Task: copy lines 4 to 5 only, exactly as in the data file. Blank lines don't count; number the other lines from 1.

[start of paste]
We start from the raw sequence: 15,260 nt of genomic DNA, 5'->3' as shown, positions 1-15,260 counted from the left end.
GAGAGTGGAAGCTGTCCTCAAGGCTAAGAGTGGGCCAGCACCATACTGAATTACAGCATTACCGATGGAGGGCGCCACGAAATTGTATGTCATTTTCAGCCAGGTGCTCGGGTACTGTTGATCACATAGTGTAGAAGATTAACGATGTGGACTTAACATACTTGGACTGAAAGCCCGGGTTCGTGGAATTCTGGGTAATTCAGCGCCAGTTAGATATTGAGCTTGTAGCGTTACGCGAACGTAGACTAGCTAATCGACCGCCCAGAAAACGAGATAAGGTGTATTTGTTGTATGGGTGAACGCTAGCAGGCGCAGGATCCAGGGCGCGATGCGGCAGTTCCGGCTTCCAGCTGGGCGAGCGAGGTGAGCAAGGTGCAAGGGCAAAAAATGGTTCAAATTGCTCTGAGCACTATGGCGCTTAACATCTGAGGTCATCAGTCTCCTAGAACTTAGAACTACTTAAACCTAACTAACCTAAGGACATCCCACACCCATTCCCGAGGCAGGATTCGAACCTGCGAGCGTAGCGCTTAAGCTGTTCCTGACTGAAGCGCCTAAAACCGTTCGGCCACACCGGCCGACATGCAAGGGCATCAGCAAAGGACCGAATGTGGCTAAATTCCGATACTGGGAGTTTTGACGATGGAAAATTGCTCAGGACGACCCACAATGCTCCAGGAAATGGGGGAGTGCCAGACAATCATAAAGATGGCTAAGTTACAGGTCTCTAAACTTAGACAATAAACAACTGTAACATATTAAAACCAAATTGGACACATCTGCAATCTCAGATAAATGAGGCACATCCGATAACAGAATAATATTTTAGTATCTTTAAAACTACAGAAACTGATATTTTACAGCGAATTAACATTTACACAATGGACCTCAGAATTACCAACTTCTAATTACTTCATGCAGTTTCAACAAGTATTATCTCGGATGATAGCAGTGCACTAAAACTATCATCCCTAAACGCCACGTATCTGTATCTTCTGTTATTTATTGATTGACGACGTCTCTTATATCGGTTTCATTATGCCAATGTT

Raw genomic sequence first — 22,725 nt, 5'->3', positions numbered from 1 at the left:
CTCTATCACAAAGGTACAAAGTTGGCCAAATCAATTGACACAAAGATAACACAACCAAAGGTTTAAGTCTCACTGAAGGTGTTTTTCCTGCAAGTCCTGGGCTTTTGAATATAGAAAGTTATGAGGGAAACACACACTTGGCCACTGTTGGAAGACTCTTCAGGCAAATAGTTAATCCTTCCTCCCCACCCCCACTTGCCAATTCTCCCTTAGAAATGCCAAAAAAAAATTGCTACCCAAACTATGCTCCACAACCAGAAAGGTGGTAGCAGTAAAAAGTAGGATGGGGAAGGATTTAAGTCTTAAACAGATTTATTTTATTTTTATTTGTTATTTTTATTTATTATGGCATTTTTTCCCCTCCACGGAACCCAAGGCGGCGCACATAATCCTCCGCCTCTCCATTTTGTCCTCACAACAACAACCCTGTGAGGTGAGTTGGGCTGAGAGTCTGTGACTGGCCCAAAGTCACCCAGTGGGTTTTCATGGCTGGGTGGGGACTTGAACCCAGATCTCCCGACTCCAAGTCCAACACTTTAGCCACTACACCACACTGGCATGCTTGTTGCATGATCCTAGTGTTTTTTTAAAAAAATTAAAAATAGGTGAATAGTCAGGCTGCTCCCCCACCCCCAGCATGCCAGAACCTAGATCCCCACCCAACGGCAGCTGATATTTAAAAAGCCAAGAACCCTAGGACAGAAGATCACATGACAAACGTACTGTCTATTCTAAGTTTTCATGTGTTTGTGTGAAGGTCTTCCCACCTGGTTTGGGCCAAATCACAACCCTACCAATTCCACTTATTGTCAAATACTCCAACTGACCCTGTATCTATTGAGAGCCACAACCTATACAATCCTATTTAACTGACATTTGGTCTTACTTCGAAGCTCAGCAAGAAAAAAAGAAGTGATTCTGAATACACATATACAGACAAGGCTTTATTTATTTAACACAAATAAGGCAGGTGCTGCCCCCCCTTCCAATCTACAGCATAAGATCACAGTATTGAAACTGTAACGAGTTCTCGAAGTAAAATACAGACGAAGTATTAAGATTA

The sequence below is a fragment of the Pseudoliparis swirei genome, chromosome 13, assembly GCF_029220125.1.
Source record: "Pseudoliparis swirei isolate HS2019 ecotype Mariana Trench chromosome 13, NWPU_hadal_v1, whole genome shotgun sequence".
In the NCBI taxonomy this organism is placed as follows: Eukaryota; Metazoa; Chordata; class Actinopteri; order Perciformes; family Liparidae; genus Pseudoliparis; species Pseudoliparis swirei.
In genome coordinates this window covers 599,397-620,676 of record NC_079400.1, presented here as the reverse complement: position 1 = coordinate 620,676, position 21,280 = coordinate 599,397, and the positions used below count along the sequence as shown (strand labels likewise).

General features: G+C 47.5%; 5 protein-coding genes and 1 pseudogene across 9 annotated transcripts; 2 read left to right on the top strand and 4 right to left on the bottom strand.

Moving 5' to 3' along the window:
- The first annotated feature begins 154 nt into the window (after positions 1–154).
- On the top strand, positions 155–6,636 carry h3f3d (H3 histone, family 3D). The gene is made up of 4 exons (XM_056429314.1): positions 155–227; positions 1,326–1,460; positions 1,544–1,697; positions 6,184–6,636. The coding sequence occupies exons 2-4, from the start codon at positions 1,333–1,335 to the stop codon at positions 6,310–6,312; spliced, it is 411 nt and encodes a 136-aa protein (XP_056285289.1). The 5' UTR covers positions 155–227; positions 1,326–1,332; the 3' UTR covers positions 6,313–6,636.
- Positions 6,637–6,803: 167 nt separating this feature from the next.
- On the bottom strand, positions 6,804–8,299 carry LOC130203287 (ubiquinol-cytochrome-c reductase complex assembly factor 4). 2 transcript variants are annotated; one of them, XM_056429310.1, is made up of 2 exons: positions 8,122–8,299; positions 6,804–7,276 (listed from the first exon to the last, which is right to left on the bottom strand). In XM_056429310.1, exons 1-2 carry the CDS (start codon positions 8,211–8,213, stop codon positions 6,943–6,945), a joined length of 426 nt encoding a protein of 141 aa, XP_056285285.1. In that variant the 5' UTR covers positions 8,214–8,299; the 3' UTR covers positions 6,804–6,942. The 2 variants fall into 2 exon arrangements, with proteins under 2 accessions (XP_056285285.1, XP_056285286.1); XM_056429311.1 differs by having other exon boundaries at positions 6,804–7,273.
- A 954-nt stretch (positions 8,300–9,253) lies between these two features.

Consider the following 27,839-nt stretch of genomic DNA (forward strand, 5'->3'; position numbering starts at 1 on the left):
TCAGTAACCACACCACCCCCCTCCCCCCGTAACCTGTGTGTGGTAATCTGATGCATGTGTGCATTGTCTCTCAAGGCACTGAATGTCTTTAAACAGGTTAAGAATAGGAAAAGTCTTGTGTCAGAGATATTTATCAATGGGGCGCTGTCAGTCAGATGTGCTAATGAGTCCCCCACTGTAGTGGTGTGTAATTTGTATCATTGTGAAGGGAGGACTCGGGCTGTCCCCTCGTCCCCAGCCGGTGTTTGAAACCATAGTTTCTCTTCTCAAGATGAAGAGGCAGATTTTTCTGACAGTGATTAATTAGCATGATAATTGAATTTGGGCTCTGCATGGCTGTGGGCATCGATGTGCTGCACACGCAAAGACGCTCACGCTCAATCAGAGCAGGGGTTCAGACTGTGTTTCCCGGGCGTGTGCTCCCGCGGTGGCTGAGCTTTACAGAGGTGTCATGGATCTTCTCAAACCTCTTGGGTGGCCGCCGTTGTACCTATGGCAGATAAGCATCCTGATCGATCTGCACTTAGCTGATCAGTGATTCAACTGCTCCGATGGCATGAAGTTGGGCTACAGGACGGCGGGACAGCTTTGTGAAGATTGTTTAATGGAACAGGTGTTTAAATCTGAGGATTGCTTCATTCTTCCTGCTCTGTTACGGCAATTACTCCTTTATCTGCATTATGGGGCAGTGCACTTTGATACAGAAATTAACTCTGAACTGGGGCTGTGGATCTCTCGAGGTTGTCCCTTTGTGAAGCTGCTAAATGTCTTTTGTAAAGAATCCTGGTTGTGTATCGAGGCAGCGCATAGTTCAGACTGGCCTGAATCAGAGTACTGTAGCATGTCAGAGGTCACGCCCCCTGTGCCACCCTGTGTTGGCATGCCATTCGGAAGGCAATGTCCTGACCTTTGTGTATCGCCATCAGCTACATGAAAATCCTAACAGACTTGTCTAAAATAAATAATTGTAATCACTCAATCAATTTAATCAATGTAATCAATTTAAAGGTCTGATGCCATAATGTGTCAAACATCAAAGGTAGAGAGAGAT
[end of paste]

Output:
CTCTATCACAAAGGTACAAAGTTGGCCAAATCAATTGACACAAAGATAACACAACCAAAGGTTTAAGTCTCACTGAAGGTGTTTTTCCTGCAAGTCCTGGGCTTTTGAATATAGAAAGTTATGAGGGAAACACACACTTGGCCACTGTTGGAAGACTCTTCAGGCAAATAGTTAATCCTTCCTCCCCACCCCCACTTGCCAATTCTCCCTTAGAAATGCCAAAAAAAAATTGCTACCCAAACTATGCTCCACAACCAGAAAGGTGGTAGCAGTAAAAAGTAGGATGGGGAAGGATTTAAGTCTTAAACAGATTTATTTTATTTTTATTTGTTATTTTTATTTATTATGGCATTTTTTCCCCTCCACGGAACCCAAGGCGGCGCACATAATCCTCCGCCTCTCCATTTTGTCCTCACAACAACAACCCTGTGAGGTGAGTTGGGCTGAGAGTCTGTGACTGGCCCAAAGTCACCCAGTGGGTTTTCATGGCTGGGTGGGGACTTGAACCCAGATCTCCCGACTCCAAGTCCAACACTTTAGCCACTACACCACACTGGCATGCTTGTTGCATGATCCTAGTGTTTTTTTAAAAAAATTAAAAATAGGTGAATAGTCAGGCTGCTCCCCCACCCCCAGCATGCCAGAACCTAGATCCCCACCCAACGGCAGCTGATATTTAAAAAGCCAAGAACCCTAGGACAGAAGATCACATGACAAACGTACTGTCTATTCTAAGTTTTCATGTGTTTGTGTGAAGGTCTTCCCACCTGGTTTGGGCCAAATCACAACCCTACCAATTCCACTTATTGTCAAATACTCCAACTGACCCTGTATCTATTGAGAGCCACAACCTATACAATCCTATTTAACTGACATTTGGTCTTACTTCGAAGCTCAGCAAGAAAAAAAGAAGTGATTCTGAATACACATATACAGACAAGGCTTTATTTATTTAACACAAATAAGGCAGGTGCTGCCCCCCCTTCCAATCTACAGCATAAGATCACAGTATTGAAACTGTAACGAGTTCTCGAAGTAAAATACAGACGAAGTATTAAGATTA

The sequence below is a fragment of the Pseudoliparis swirei genome, chromosome 13, assembly GCF_029220125.1.